"Government activity shouldn't be through an initiative like a seed fund; a government seed fund won't have the know-how that the venture capital funds have. When the Investment Promotion Center of the Ministry of Industry and Trade approves an investment for ECI Telecom(Nasdaq:ECIL), which can't pay for itself, the money may very well go down the drain."

You'll agree that if ECI doesn't get the benefit, and lays offs employees, it looks much worse on TV than lay-offs at a few start-ups that might get that money.

"Let's look at the global picture. The world is divided into four economic categories: free, mostly free, not really free, and repressed. Per capita GDP in the first category is $ 25,000-26,000 a year, half that in the second category, $ 5,000-6,000 in the third, and $ 2,000 in the fourth. Israel is in the second category, and wants to achieve a free economy. But you can't achieve a free economy by trying to increase something by 1-2%. You have to think big. Giving ECI a grant that will enable to it keep another few employees is a temporary solution. An investment large enough to create a growth industry is a method of creating tens of thousands of jobs. With Yozma Venture Capital, the government created an industry employing tens of thousands of workers."

Recycling brains

Eisenberg asserts there is no lack of money, but the money isn't being distributed correctly. "I and some others are proposing that a short list of fields in which Israel should invest should be drawn up, and significant amounts allocated to those fields. Look at the National Institute of Health (NIH) in the US for healthcare, or the National Nanotechnology Initiative (NNI), or the Defense Advanced Research Projects Agency (DARPA), and all the financing for internal security. These US agencies finance research activities that can create an industry. It would be more effective to take the government seed fund money and give it to the Chief Scientist of the Ministry of Industry and Trade."

Come to think of it, weren't the venture capital funds the ones who wanted the government to establish a seed fund?

"Only some of them the same funds that have shied away from seed investments recently. Everyone knows that Israel's most important resource is its human capital not technology or money. I say this human capital has to be recycled. I'll give you an example from our portfolio. Earthnoise closed down (some of its customer list was sold to CastUP, G.N.), but I brought one of the people there, Eli Campo, to manage DealTime Israel. I recycled a brain, and he did a terrific job in streamlining DealTime's system. It's a better company, and a balanced company like DealTime is always better for employees from a company that is not balanced.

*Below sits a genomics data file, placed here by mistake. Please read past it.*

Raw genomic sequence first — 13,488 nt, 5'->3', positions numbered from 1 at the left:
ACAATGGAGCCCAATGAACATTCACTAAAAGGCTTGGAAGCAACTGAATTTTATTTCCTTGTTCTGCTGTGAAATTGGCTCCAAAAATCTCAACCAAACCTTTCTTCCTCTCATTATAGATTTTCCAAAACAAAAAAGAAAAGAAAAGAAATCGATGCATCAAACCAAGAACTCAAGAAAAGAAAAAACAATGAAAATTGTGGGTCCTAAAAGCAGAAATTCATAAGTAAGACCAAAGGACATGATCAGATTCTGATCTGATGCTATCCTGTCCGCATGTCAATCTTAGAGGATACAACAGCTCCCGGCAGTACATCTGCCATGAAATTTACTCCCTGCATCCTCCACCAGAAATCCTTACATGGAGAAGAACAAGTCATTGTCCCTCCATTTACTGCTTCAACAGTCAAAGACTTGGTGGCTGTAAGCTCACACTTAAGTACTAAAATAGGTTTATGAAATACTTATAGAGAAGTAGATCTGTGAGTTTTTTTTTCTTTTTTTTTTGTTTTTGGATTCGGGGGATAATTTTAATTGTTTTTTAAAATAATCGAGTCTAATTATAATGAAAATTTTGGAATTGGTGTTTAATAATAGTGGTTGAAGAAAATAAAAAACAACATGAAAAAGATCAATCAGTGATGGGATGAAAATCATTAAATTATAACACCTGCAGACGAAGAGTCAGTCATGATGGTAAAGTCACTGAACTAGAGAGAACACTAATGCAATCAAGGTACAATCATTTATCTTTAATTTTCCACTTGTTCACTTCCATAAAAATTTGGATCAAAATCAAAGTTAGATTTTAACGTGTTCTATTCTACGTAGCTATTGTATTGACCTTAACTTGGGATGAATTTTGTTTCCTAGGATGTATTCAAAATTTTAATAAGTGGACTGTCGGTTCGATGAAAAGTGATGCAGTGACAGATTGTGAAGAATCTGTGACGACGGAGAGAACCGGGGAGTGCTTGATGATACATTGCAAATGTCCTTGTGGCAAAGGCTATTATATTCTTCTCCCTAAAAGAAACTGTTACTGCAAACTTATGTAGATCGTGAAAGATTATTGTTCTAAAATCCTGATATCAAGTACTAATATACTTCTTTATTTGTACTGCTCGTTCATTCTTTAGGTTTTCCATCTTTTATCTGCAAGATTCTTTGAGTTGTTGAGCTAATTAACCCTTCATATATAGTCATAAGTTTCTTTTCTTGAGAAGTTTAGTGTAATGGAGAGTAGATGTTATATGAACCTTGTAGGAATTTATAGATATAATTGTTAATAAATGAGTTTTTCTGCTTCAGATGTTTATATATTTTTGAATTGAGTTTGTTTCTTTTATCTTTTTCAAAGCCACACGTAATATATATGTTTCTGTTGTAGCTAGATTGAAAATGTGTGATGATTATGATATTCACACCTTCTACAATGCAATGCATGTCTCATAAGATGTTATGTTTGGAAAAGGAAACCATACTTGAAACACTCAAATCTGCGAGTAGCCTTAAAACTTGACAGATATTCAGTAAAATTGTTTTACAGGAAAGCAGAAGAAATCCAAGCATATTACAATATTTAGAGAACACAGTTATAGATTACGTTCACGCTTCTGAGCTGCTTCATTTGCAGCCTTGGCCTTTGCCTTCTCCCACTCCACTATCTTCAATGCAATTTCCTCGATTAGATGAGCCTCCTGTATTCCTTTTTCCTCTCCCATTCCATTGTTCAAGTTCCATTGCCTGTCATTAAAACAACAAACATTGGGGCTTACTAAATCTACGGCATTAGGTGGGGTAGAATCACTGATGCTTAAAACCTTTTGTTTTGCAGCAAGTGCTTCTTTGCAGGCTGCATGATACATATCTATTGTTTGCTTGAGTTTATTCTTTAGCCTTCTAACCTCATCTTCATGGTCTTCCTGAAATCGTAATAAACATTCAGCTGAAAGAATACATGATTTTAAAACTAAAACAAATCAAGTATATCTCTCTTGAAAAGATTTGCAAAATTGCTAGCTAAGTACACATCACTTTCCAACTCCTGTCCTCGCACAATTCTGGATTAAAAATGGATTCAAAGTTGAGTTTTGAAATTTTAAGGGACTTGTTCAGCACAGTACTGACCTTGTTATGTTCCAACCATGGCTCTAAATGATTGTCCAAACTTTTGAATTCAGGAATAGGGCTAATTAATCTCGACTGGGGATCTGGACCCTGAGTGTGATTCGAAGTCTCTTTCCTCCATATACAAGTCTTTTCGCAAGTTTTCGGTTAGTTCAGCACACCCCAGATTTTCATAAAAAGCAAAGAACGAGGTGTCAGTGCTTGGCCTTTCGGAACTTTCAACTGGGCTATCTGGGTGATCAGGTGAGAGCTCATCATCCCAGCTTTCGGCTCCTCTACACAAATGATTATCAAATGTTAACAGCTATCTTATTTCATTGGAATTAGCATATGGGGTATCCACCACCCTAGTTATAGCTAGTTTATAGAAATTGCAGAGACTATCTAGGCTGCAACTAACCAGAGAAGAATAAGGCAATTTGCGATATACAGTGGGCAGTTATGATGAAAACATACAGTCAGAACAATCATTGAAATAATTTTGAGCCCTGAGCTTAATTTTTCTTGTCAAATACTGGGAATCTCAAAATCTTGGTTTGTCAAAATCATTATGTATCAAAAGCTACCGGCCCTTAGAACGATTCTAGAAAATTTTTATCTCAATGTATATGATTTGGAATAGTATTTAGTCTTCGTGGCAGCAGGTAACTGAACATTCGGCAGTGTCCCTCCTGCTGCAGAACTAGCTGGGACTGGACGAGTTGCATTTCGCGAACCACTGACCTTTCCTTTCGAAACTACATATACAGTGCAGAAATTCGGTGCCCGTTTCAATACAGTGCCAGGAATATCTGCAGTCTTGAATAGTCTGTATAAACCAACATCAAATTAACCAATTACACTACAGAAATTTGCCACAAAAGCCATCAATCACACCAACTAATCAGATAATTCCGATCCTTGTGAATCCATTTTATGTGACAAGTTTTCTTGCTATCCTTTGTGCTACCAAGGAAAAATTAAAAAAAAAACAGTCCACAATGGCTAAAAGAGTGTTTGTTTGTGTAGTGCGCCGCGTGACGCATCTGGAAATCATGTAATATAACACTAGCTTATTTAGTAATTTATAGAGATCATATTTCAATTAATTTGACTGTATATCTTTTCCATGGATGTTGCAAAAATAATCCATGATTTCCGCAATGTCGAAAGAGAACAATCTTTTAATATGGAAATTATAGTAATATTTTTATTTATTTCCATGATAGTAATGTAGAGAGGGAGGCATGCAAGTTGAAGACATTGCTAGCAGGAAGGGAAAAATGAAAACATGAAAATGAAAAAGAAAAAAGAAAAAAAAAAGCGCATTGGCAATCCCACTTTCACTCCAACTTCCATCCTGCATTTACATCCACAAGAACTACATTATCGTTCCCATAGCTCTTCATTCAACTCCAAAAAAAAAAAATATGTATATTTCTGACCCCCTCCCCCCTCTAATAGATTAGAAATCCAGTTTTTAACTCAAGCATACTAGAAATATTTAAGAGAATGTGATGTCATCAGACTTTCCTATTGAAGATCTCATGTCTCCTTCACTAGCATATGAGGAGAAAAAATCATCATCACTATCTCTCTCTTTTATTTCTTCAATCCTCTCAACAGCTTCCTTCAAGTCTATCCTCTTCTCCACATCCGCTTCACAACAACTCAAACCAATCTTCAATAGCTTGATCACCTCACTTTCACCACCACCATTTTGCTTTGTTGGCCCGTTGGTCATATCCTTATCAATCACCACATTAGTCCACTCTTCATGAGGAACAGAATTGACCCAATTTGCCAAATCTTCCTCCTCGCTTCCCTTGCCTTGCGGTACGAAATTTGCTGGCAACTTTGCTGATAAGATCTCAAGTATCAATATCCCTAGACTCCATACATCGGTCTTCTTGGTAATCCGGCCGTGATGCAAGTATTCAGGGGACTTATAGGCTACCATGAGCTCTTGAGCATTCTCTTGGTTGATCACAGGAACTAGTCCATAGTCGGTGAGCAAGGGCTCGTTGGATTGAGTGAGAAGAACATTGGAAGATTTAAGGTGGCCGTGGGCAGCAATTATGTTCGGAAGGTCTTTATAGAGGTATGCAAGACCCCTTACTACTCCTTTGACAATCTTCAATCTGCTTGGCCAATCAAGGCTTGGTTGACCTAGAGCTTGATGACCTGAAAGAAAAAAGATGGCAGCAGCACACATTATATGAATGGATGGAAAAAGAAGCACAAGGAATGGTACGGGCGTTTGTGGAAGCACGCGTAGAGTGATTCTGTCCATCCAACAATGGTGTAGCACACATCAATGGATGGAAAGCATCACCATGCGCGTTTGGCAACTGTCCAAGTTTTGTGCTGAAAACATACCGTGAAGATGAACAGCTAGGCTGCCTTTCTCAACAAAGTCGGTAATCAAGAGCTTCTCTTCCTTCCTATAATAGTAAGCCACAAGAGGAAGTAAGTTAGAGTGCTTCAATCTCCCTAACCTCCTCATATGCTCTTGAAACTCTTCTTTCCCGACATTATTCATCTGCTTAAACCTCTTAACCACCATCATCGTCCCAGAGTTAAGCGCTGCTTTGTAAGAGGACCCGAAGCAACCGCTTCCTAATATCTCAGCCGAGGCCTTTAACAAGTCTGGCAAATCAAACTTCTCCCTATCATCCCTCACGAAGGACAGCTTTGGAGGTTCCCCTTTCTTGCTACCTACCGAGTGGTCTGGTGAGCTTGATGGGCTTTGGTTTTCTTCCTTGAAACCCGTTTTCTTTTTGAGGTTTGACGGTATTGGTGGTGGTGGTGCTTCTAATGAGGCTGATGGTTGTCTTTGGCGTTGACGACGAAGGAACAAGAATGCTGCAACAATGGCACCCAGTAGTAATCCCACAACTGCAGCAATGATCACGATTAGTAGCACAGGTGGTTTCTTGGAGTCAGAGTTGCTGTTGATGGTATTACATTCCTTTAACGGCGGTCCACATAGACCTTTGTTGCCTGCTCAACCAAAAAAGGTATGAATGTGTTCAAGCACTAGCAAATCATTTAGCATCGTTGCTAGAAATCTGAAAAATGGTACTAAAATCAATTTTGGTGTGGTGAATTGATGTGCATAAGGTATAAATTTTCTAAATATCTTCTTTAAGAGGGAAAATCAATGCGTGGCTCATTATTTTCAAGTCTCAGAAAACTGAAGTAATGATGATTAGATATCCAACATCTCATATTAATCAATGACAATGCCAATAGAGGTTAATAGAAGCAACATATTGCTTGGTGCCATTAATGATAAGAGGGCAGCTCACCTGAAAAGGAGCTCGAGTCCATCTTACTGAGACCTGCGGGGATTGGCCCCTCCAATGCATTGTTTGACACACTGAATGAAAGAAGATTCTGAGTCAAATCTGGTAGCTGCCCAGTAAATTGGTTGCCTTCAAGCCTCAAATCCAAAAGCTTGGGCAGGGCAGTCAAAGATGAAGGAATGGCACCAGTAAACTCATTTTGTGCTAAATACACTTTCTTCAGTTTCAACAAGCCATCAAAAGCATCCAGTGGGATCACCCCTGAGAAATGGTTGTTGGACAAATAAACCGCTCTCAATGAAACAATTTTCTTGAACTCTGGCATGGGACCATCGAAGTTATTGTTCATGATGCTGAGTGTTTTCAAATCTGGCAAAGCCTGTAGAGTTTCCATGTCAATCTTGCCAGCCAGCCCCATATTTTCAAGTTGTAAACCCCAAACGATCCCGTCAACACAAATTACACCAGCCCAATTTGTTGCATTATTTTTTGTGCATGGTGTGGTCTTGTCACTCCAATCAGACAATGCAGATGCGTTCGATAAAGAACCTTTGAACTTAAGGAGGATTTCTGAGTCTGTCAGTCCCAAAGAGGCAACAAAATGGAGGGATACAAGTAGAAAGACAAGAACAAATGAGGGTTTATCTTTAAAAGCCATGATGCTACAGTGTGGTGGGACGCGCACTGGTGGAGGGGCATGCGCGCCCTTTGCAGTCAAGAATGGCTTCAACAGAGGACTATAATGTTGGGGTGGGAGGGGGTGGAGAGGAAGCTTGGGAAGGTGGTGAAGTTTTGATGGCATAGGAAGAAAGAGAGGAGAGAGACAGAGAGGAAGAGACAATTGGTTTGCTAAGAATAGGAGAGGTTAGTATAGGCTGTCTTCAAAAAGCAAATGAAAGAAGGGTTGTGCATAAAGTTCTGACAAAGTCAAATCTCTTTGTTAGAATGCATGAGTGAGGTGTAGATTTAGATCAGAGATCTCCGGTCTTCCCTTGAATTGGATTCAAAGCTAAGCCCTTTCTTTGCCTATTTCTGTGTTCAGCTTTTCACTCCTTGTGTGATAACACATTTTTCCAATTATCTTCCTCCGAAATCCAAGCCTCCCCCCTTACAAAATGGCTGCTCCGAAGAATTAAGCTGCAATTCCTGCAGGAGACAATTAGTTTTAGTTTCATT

"Ofer Shoshan and Moshe Bar worked with me for seven or eight months on what became Qlusters. Today, 17 months after they were given $ 10,000, they're launching their product at LinuxWorld. I've got a new entrepreneur with me now -- what do I need an incubator for?"

Because an incubator has hundreds of ventures, and funds that work under the Entrepreneur in Residence (EIR) model produce no more than 10 companies a year.

"But the ones they produce are the best ones, and they have a better chance of turning into a good company than the ones from the incubators. Better enterprises will employ more people. The goal isn't to make more deals; it's to establish as many big companies as possible. It's true that this is an exhausting process. It took me six or seven months to recover from the process with Shoshan, before we began a new venture on the same model, but it was worth it. Getting back to the subject of DealTime -- the more money it makes, the more people it can employ."

Published by Globes online - www.globes.co.il - on January 27, 2003

Return to Press Room


Designed by Intellity Interactive Media ©2002 Israel Seed Partners Webmaster